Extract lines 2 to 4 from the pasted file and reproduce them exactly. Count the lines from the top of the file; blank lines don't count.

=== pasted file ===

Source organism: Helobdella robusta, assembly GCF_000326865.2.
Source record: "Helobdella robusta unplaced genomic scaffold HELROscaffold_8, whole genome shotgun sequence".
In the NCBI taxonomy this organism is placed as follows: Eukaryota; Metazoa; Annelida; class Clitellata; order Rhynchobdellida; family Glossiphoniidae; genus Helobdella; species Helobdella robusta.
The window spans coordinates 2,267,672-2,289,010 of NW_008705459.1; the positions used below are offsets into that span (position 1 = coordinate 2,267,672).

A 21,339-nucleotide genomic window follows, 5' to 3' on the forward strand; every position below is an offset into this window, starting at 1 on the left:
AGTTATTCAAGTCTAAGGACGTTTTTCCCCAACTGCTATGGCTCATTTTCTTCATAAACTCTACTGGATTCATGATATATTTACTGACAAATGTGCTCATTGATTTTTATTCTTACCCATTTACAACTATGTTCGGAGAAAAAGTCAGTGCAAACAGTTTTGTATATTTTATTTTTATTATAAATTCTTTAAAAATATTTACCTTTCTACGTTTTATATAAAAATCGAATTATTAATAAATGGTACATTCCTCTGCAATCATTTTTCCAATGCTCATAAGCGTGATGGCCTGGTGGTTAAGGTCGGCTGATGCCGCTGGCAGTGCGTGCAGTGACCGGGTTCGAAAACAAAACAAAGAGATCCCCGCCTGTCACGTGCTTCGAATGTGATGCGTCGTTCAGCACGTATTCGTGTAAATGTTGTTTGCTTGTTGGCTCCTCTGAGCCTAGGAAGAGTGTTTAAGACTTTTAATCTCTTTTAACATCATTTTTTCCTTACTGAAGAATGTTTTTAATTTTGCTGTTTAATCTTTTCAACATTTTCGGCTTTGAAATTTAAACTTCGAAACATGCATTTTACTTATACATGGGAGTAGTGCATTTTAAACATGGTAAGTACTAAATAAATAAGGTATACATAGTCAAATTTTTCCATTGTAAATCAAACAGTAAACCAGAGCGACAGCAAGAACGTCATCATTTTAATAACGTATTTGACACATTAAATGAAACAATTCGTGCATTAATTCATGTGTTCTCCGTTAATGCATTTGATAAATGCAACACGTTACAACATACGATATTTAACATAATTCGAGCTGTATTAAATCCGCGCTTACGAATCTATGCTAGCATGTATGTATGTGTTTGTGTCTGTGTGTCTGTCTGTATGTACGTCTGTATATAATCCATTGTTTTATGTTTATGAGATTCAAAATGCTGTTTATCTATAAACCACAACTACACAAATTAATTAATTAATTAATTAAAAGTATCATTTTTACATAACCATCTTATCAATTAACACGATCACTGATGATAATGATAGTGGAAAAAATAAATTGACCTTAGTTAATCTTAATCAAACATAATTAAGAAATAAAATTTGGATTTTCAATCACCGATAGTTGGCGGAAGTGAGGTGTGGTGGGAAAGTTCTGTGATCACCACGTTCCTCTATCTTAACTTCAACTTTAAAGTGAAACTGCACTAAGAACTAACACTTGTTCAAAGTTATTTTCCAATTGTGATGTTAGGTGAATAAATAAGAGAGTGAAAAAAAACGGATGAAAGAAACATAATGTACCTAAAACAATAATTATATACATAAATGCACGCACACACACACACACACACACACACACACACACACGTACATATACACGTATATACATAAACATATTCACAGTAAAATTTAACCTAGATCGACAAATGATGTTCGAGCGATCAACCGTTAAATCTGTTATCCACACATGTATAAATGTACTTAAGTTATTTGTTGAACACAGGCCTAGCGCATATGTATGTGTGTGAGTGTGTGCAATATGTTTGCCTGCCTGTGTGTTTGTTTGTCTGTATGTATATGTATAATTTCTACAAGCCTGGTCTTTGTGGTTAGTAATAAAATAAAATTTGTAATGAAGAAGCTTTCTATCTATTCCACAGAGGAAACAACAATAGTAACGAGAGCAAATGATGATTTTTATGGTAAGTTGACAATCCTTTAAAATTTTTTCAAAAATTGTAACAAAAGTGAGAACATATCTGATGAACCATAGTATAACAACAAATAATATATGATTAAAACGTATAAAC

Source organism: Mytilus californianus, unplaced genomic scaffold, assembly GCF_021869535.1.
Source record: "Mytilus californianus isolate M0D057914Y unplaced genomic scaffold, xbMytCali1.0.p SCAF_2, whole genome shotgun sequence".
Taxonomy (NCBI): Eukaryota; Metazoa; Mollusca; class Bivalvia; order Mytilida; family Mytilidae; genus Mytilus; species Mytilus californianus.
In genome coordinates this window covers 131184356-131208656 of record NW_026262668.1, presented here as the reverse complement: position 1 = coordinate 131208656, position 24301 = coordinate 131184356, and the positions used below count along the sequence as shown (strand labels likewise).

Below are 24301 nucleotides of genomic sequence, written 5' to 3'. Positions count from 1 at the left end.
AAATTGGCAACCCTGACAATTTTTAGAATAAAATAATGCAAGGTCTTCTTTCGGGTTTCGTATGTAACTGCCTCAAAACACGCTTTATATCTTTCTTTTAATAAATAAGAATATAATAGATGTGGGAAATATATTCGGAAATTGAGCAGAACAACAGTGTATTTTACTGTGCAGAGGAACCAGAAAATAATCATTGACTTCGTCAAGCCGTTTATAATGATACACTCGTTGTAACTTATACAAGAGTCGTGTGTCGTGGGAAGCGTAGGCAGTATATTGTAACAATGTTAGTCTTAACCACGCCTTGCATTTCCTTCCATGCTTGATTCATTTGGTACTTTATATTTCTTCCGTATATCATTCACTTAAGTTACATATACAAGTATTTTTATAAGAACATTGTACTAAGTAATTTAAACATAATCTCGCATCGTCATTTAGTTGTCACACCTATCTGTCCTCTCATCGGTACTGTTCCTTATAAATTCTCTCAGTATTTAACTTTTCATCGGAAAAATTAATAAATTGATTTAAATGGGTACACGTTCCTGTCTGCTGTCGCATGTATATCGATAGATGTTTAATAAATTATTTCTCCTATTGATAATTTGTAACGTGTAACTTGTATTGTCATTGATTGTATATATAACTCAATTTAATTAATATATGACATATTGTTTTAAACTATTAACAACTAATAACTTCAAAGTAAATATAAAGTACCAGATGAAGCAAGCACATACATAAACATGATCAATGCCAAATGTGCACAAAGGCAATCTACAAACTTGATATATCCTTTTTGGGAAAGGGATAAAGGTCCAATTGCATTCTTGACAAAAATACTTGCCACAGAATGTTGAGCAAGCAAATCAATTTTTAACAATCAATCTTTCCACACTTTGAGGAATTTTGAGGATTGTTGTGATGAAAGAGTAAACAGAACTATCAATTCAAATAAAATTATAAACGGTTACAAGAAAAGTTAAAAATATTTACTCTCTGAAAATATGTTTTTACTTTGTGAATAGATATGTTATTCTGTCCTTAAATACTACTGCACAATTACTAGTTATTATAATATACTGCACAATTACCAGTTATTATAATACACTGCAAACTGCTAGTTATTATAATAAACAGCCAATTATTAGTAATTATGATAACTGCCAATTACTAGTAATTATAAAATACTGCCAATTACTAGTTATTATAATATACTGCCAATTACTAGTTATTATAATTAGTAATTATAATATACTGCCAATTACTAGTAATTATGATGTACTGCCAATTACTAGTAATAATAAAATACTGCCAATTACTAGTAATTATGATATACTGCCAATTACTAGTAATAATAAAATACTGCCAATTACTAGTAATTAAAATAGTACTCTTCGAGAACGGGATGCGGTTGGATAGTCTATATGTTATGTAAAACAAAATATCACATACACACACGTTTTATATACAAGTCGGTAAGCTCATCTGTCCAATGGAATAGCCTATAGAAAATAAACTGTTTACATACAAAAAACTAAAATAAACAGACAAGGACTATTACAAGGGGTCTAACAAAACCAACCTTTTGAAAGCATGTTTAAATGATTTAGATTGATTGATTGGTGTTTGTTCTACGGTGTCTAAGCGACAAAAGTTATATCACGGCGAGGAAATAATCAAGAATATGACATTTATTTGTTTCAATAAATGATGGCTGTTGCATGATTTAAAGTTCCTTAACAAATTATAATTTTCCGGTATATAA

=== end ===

Source record: "Helobdella robusta unplaced genomic scaffold HELROscaffold_8, whole genome shotgun sequence".
In the NCBI taxonomy this organism is placed as follows: Eukaryota; Metazoa; Annelida; class Clitellata; order Rhynchobdellida; family Glossiphoniidae; genus Helobdella; species Helobdella robusta.
The window spans coordinates 2,267,672-2,289,010 of NW_008705459.1; the positions used below are offsets into that span (position 1 = coordinate 2,267,672).